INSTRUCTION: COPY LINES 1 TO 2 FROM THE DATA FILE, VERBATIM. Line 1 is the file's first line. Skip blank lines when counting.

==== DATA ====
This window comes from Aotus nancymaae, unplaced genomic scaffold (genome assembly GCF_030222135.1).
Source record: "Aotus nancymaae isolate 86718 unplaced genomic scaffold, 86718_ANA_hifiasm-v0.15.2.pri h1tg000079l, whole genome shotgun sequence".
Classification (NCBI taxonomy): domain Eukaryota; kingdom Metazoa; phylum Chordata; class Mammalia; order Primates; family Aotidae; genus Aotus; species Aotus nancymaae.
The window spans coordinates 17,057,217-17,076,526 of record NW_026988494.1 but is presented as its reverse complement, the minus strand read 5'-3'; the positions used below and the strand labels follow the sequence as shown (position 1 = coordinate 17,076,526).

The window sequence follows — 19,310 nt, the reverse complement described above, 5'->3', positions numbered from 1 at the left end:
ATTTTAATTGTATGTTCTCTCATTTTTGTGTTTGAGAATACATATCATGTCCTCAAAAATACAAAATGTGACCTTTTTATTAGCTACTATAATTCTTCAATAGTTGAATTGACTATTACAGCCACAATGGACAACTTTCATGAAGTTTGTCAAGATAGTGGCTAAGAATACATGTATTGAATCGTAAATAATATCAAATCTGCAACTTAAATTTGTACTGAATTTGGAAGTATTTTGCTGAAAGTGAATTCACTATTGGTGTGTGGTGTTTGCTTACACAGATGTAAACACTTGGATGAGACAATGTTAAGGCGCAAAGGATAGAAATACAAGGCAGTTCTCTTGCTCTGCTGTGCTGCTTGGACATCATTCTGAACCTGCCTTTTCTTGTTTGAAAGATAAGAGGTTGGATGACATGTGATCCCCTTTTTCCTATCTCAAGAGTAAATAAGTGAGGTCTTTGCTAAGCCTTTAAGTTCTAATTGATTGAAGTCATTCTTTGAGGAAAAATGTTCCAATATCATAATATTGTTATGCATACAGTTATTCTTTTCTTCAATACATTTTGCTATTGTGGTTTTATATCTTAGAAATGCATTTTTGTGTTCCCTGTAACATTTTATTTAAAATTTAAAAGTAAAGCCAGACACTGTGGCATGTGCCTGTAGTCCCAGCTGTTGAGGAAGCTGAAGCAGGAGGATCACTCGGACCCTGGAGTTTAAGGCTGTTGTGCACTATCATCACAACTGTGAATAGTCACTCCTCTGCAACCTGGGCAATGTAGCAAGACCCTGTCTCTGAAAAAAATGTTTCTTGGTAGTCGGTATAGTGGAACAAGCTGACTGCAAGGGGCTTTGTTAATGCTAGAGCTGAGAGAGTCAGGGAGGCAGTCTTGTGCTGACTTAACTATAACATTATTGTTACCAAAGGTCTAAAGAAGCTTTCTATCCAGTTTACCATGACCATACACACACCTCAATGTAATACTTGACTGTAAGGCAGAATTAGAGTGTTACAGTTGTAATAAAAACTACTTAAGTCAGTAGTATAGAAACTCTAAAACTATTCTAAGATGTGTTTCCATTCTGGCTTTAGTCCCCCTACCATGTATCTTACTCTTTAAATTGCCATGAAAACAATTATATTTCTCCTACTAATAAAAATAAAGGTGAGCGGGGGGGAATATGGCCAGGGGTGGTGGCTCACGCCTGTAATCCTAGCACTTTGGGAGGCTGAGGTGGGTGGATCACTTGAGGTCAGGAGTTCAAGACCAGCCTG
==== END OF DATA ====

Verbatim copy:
This window comes from Aotus nancymaae, unplaced genomic scaffold (genome assembly GCF_030222135.1).
Source record: "Aotus nancymaae isolate 86718 unplaced genomic scaffold, 86718_ANA_hifiasm-v0.15.2.pri h1tg000079l, whole genome shotgun sequence".